Why dont u use a stored proc to update rows ,where u commit for every 1k or
This will be much faster than ur individual update stmt.
On Thu, Sep 22, 2011 at 8:24 PM, Hank <heskin@stripped> wrote:
> That is what I'm doing. I'm doing a correlated update on 200 million
> records. One UPDATE statement.
> Also, I'm not asking for a tutorial when not to use LOCK TABLES. I'm
> to figure out why, despite what the documentation says, using LOCK TABLES
> hinders performance for large update statements on MYISAM tables when it is
> supposed to increase performance on exactly the type of queries I am
> If you can't help answer *that* question, please stop lecturing me on the
> reasons not to use LOCK TABLES. Thanks.
> On Thu, Sep 22, 2011 at 10:19 AM, Antony T Curtis
> > Even for MyISAM tables, LOCK TABLES is not usually the best solution for
> > increasing performance. When there is little to no contention, LOCK
> > doesn't offer much value.
> > MyISAM works best when you can get more work done in a statement: Instead
> > of executing a bunch of insert statements, combine them into a single
> > multi-row insert statement, as an example.
> > On 22 Sep 2011, at 06:13, Hank wrote:
> > Thanks for your reply. I failed to mention that these are MYISAM tables,
> > so no transactions. And like I said, this is not a production box nor is
> > there any application running, so there's no contention for the tables
> > locked. I'm trying to update a database design on two tables with 200
> > million records each, so anything I can do to increase the performance of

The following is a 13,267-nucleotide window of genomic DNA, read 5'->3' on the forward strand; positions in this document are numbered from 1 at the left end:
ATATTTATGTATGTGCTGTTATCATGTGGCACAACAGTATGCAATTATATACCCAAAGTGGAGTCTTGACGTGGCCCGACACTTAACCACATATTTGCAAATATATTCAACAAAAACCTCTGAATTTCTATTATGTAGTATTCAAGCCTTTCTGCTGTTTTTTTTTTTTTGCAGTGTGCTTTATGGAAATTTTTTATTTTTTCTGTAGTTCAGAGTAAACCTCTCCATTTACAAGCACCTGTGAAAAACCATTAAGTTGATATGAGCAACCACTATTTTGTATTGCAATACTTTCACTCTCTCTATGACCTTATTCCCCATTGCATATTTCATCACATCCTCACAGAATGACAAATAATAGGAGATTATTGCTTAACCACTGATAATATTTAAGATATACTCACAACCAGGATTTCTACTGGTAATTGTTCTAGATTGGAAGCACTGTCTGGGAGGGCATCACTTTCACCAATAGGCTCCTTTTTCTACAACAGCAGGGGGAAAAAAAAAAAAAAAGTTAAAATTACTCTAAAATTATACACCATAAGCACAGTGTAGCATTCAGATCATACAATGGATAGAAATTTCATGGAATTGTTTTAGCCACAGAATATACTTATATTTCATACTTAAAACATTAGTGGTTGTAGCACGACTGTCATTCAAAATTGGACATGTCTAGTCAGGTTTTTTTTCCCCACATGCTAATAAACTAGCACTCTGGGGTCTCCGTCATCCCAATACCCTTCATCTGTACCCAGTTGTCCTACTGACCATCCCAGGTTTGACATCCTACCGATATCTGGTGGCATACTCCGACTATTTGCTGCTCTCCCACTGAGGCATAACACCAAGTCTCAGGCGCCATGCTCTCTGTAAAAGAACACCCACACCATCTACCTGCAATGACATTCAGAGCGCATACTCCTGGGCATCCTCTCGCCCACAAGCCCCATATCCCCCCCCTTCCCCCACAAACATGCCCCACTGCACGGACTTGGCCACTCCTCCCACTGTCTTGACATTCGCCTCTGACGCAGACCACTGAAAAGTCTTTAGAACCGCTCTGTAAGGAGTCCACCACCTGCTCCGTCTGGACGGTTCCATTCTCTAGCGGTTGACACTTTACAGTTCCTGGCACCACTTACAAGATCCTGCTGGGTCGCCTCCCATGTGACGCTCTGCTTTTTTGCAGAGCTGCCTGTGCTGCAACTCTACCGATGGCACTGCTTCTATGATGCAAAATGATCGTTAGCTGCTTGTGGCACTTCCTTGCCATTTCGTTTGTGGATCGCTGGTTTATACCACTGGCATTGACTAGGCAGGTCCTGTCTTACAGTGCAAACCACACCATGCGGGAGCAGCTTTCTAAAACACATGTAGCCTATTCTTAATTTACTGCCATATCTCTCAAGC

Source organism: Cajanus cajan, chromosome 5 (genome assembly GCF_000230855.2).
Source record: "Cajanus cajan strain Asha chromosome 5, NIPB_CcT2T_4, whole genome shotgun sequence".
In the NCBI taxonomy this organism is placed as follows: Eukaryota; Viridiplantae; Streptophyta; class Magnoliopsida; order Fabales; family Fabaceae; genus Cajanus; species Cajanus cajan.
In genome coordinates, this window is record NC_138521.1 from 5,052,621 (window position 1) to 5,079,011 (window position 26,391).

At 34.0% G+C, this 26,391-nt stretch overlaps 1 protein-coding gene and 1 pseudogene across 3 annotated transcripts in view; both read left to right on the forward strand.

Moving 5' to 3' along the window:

> > these long running queries will shorten the migration running time.
> > What I was referring to was that in the documentation, that when using
> > LOCK TABLES, mysql does not update the key cache until the lock is
> > versus when not using LOCK TABLES it does update the key cache on each
> > insert/update/delete.
> > see: http://tuxradar.com/practicalphp/18/2/22
> > In my testing, I'm seeing a slow down when I use LOCK TABLES versus
> > the same queries without it. I'm just trying to find a reason why that
> > might be the case.
> > -Hank
> > On Thu, Sep 22, 2011 at 12:42 AM, Antony T Curtis <
> > antonycurtis@stripped> wrote:
> >> LOCK TABLES...WRITE is very likely to reduce performance if you are
> >> a transactional storage engine, such as InnoDB/XtraDB or PBXT. The
> reason is
> >> that only one connection is holding the write lock and no other
> >> operation may occur on the table.
> >> LOCK TABLES is only really useful for non-transactional tables and maybe
> >> few specialized operations where it has its advantages but for 99.9% of
> >> cases, it should not be used.
> >> What does increase performance is the proper use of transactions with
> >> appropriate use of SELECT...FOR UPDATE and SELECT...LOCK IN SHARE MODE.
> >> Regards,
> >> Antony.
> >> On 21 Sep 2011, at 20:34, Hank wrote:
> >> According to everything I've read, using LOCK TABLES...WRITE for
> >>> inserts and deletes should improve performance of mysql server, but I
> >>> think
> >>> I've been seeing the opposite effect.
> >>> I've been doing quite a bit of testing on a 64bit install of CentOS 5.5
> >>> installed as a guest OS on a VMWare ESXi 4.0 hypervisor on a Dell R610.
> >>> There are no other VMs on this box, and there are no other users or
> >>> threads
> >>> running on the OS. Just me. I'm using this box strictly for testing of
> >>> large database migration scripts.
> >>> It seems like when I execute some of these long running statements
> >>> without
> >>> locking the tables, the code runs quite a bit faster than when I do
> >>> the
> >>> tables. And before testing each run, I do restart the server so there
> >>> no
> >>> query caching and I also use FLUSH TABLES between each test run.
> >>> All I'm asking is this: Can anything think of a scenario on a single
> >>> user-box and mysql instance, that locking tables would cause these DML
> >>> statements to slow down compared to not locking the tables?
> >>> Thanks,
> >>> -Hank